This is not the Sun, but Jupiter as you can see on the images of the study from the university of California, Berkeley. It could almost be mistaken at the sight of the pictures relayed by The Guardian, on which one thinks one can see a huge ball of fire. These images were captured through the telescope Gemini North, in Hawaii. It comes to images, the most accurate ever taken of this gaseous planet from the Earth. "We used a very powerful technique called lucky imaging," explains the british newspaper Michael Wong, who led the study.
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NSF's NOIRLab presents, "Gemini Gets Lucky & Takes a Deep Dive Into Jupiter's Clouds." Learn how the international #GeminiObs teams up w/ #of Hubble to support the Juno mission & bring new insights into the Jovian weather! #DiscoverTogether #NSFscience #Astronomy https://t.co/5KwCGw4Wa5 pic.twitter.com/1NbTPEHllN— Gemini Observatory (@GeminiObs) May 7, 2020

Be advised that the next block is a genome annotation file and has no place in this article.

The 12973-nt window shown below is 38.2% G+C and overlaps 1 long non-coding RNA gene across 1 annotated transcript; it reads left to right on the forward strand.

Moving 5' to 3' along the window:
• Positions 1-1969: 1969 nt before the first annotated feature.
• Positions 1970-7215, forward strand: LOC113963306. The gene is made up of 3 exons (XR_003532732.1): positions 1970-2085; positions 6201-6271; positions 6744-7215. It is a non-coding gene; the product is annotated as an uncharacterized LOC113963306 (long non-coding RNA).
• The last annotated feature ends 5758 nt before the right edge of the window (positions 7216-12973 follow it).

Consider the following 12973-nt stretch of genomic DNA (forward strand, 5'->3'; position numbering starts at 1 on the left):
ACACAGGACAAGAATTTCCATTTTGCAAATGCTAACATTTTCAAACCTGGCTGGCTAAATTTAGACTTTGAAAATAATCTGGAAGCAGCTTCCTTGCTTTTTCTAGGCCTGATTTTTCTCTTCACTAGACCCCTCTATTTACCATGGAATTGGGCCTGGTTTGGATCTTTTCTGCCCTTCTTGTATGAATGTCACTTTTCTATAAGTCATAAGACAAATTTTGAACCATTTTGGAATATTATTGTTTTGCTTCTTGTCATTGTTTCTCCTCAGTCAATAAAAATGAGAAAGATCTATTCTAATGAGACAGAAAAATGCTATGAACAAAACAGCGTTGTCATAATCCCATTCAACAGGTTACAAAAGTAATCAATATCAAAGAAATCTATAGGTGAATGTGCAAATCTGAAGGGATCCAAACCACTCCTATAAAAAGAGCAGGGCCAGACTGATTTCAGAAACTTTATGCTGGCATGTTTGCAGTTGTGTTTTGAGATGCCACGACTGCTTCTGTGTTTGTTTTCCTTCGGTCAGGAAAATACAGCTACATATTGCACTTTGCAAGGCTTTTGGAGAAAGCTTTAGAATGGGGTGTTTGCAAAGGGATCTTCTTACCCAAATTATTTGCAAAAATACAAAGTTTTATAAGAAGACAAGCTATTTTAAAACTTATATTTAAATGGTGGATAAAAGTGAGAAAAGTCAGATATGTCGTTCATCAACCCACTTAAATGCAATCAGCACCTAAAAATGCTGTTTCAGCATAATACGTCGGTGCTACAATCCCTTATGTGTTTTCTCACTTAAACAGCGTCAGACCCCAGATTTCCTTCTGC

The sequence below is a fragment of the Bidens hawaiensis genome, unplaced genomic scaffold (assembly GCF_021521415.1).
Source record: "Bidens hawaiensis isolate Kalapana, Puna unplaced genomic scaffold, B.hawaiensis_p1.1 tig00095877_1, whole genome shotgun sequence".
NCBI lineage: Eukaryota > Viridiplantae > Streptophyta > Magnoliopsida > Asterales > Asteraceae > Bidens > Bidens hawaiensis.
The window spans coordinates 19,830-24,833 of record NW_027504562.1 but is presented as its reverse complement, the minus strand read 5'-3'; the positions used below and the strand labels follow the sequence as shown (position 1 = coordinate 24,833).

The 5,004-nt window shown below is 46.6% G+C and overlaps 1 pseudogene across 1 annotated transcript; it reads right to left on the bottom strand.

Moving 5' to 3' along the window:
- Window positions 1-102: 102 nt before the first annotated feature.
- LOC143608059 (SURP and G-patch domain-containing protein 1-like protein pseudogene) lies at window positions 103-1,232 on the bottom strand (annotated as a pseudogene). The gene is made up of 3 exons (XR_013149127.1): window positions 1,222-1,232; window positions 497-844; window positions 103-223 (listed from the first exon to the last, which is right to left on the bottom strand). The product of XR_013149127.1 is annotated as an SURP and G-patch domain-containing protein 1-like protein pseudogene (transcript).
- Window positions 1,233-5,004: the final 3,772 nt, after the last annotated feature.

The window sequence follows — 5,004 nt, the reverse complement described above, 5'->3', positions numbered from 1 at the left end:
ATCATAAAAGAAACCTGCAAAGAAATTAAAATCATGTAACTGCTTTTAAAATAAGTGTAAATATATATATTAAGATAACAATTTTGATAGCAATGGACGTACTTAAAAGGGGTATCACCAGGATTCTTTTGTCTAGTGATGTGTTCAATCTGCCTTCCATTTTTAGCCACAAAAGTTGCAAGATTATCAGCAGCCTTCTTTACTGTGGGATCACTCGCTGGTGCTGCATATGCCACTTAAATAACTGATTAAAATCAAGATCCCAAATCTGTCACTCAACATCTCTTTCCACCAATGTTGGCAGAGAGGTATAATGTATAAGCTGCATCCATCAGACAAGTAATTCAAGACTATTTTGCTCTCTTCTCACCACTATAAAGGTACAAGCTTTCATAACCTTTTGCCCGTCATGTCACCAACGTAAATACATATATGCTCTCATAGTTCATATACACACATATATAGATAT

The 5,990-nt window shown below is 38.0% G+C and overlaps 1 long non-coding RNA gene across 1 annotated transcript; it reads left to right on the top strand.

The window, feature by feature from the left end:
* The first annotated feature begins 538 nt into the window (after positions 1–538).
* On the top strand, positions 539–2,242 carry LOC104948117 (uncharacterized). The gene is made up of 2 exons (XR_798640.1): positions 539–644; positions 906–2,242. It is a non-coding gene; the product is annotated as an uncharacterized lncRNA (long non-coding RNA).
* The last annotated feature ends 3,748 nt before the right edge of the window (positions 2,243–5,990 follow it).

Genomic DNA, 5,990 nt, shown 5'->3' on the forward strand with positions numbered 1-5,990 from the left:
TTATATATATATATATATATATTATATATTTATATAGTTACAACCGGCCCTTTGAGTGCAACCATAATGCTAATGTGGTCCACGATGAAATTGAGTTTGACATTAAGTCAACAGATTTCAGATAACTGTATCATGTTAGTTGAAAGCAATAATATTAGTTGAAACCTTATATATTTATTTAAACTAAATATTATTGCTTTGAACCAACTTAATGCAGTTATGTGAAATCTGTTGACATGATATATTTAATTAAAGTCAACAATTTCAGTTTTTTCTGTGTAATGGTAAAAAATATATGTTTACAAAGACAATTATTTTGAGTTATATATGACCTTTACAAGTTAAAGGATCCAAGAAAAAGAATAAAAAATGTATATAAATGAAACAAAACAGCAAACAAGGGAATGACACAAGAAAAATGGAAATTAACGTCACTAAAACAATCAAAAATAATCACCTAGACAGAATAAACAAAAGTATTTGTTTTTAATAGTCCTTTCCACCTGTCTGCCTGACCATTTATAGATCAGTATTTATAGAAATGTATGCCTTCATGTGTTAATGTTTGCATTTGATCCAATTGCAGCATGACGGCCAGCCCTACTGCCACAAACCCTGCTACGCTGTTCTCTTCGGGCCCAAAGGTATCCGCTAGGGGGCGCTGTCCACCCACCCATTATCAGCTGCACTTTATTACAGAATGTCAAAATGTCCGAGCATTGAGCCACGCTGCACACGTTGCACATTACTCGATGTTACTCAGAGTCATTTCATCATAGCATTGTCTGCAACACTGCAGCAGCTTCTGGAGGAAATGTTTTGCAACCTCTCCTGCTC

The impressive "Great Red Spot"
These images are part of a compliance program for joint multi-annual, with the Hubble space telescope, in support of the mission Juno Nasa, said the release of the Gemini observatory. A few days earlier, other awesome shots of Jupiter have been revealed, as had been spotted The Parisian. These images are taken from the probe Juno, precisely, and show " Great red Spot ", the name given to a storm on this planet, and that measures 1.3 times the Earth. They offer a unique view of this storm thanks to a saturation of the colors, " says Nasa in a press release. The ship Juno was then 43 000 kilometres from Jupiter when it took this picture.
A rose by any other name...��— NASA's Juno Mission (@NASAJuno) May 1, 2020
This JunoCam image processed by Mary J. Murphy offers year especially colorful take on Jupiter''s Great Red Spot.
Details: https://t.co/ewDmpKf9MD pic.twitter.com/760BMyR13v